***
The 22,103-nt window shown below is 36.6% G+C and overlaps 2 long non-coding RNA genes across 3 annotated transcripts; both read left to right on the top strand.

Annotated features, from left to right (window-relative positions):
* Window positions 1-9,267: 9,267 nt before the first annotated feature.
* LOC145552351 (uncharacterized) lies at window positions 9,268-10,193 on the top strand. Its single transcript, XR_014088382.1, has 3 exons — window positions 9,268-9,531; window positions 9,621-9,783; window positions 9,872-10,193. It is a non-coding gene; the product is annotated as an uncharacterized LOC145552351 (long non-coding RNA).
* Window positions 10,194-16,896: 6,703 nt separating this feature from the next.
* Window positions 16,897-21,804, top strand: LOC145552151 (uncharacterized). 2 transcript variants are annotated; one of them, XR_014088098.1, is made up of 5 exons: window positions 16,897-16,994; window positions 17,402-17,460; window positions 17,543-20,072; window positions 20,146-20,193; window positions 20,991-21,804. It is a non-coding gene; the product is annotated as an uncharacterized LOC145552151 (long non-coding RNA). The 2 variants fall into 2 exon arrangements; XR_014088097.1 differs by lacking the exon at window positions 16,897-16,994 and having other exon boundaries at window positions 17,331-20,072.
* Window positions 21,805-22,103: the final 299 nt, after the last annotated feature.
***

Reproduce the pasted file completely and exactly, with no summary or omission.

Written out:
The 22,103-nt window shown below is 36.6% G+C and overlaps 2 long non-coding RNA genes across 3 annotated transcripts; both read left to right on the top strand.

Annotated features, from left to right (window-relative positions):
* Window positions 1-9,267: 9,267 nt before the first annotated feature.
* LOC145552351 (uncharacterized) lies at window positions 9,268-10,193 on the top strand. Its single transcript, XR_014088382.1, has 3 exons — window positions 9,268-9,531; window positions 9,621-9,783; window positions 9,872-10,193. It is a non-coding gene; the product is annotated as an uncharacterized LOC145552351 (long non-coding RNA).
* Window positions 10,194-16,896: 6,703 nt separating this feature from the next.
* Window positions 16,897-21,804, top strand: LOC145552151 (uncharacterized). 2 transcript variants are annotated; one of them, XR_014088098.1, is made up of 5 exons: window positions 16,897-16,994; window positions 17,402-17,460; window positions 17,543-20,072; window positions 20,146-20,193; window positions 20,991-21,804. It is a non-coding gene; the product is annotated as an uncharacterized LOC145552151 (long non-coding RNA). The 2 variants fall into 2 exon arrangements; XR_014088097.1 differs by lacking the exon at window positions 16,897-16,994 and having other exon boundaries at window positions 17,331-20,072.
* Window positions 21,805-22,103: the final 299 nt, after the last annotated feature.